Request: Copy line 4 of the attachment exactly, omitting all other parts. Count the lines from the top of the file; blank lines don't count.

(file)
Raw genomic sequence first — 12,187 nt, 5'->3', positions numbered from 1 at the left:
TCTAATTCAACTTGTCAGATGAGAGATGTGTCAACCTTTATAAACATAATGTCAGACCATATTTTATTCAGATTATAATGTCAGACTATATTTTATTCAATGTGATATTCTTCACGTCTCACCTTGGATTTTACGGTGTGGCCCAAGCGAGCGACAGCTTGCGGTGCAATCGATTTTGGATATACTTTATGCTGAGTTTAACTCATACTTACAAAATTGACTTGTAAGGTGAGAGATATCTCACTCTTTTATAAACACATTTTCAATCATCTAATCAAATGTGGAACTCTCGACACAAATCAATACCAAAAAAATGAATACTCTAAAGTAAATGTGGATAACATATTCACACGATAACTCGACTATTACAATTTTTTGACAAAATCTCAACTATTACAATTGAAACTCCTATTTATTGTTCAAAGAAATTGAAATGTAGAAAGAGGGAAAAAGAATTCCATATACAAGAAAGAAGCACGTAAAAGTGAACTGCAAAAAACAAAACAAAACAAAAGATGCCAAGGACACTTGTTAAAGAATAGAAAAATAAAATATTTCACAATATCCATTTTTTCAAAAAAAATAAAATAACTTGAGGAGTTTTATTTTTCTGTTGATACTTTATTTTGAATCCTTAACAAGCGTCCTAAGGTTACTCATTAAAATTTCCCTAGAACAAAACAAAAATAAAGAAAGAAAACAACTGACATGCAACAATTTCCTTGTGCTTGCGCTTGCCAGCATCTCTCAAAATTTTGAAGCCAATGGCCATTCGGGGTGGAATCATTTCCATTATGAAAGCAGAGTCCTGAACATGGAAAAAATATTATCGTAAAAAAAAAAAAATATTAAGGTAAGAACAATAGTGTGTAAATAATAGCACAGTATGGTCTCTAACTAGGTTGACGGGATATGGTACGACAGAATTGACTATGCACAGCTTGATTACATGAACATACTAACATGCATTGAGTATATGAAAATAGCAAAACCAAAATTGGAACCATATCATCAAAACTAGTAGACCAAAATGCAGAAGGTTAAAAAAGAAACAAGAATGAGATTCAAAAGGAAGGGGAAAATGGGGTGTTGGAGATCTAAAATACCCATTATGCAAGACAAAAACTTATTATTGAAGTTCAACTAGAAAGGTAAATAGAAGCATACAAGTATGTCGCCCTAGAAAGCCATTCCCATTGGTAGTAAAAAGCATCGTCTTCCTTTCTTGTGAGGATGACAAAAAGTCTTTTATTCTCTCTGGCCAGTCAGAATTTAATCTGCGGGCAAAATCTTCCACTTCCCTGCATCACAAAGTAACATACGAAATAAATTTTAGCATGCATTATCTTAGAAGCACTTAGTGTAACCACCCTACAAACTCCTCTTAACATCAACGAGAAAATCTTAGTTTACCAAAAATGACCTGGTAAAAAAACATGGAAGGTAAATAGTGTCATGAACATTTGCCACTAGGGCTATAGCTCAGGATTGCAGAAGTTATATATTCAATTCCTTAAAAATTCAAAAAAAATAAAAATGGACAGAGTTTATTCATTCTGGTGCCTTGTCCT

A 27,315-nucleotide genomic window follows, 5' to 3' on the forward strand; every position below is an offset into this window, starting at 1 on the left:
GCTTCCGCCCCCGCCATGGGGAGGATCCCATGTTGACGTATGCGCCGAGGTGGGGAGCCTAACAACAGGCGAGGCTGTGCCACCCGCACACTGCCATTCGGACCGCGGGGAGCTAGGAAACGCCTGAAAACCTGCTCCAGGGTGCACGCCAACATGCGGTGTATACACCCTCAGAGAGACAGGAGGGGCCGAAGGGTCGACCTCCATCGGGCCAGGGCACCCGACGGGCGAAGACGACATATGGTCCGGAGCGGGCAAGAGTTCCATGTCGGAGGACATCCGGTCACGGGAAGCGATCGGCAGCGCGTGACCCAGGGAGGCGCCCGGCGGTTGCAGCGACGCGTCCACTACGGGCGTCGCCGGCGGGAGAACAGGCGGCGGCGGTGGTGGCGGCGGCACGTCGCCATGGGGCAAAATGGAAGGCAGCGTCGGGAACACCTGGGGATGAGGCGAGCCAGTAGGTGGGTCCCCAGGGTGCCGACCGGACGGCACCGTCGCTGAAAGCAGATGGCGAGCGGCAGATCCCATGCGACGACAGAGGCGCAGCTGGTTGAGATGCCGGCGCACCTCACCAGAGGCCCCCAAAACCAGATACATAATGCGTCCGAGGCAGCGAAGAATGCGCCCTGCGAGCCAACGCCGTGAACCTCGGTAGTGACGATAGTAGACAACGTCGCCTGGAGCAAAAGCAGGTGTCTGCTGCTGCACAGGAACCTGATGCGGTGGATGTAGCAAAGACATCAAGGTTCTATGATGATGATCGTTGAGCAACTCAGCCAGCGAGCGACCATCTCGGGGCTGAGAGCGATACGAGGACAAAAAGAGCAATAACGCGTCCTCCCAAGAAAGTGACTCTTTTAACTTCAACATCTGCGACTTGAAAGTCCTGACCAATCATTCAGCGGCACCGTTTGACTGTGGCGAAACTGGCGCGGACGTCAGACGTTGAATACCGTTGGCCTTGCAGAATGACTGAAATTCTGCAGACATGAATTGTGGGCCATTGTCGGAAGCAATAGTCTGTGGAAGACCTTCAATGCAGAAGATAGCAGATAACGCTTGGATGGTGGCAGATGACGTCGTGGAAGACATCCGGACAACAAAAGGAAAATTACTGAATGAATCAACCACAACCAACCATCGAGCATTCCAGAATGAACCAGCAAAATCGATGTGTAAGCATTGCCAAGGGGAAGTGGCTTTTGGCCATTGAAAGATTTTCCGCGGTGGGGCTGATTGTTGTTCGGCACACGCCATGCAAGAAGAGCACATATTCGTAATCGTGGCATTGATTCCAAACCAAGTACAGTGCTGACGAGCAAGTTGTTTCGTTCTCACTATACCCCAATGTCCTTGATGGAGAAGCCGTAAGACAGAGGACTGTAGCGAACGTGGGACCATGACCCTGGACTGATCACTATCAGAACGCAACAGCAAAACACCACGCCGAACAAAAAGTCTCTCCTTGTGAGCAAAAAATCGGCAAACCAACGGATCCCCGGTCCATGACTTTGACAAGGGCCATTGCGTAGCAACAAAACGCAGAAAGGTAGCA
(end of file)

GCTTCCGCCCCCGCCATGGGGAGGATCCCATGTTGACGTATGCGCCGAGGTGGGGAGCCTAACAACAGGCGAGGCTGTGCCACCCGCACACTGCCATTCGGACCGCGGGGAGCTAGGAAACGCCTGAAAACCTGCTCCAGGGTGCACGCCAACATGCGGTGTATACACCCTCAGAGAGACAGGAGGGGCCGAAGGGTCGACCTCCATCGGGCCAGGGCACCCGACGGGCGAAGACGACATATGGTCCGGAGCGGGCAAGAGTTCCATGTCGGAGGACATCCGGTCACGGGAAGCGATCGGCAGCGCGTGACCCAGGGAGGCGCCCGGCGGTTGCAGCGACGCGTCCACTACGGGCGTCGCCGGCGGGAGAACAGGCGGCGGCGGTGGTGGCGGCGGCACGTCGCCATGGGGCAAAATGGAAGGCAGCGTCGGGAACACCTGGGGATGAGGCGAGCCAGTAGGTGGGTCCCCAGGGTGCCGACCGGACGGCACCGTCGCTGAAAGCAGATGGCGAGCGGCAGATCCCATGCGACGACAGAGGCGCAGCTGGTTGAGATGCCGGCGCACCTCACCAGAGGCCCCCAAAACCAGATACATAATGCGTCCGAGGCAGCGAAGAATGCGCCCTGCGAGCCAACGCCGTGAACCTCGGTAGTGACGATAGTAGACAACGTCGCCTGGAGCAAAAGCAGGTGTCTGCTGCTGCACAGGAACCTGATGCGGTGGATGTAGCAAAGACATCAAGGTTCTATGATGATGATCGTTGAGCAACTCAGCCAGCGAGCGACCATCTCGGGGCTGAGAGCGATACGAGGACAAAAAGAGCAATAACGCGTCCTCCCAAGAAAGTGACTCTTTTAACTTCAACATCTGCGACTTGAAAGTCCTGACCAATCATTCAGCGGCACCGTTTGACTGTGGCGAAACTGGCGCGGACGTCAGACGTTGAATACCGTTGGCCTTGCAGAATGACTGAAATTCTGCAGACATGAATTGTGGGCCATTGTCGGAAGCAATAGTCTGTGGAAGACCTTCAATGCAGAAGATAGCAGATAACGCTTGGATGGTGGCAGATGACGTCGTGGAAGACATCCGGACAACAAAAGGAAAATTACTGAATGAATCAACCACAACCAACCATCGAGCATTCCAGAATGAACCAGCAAAATCGATGTGTAAGCATTGCCAAGGGGAAGTGGCTTTTGGCCATTGAAAGATTTTCCGCGGTGGGGCTGATTGTTGTTCGGCACACGCCATGCAAGAAGAGCACATATTCGTAATCGTGGCATTGATTCCAAACCAAGTACAGTGCTGACGAGCAAGTTGTTTCGTTCTCACTATACCCCAATGTCCTTGATGGAGAAGCCGTAAGACAGAGGACTGTAGCGAACGTGGGACCATGACCCTGGACTGATCACTATCAGAACGCAACAGCAAAACACCACGCCGAACAAAAAGTCTCTCCTTGTGAGCAAAAAATCGGCAAACCAACGGATCCCCGGTCCATGACTTTGACAAGGGCCATTGCGTAGCAACAAAACGCAGAAAGGTAGCA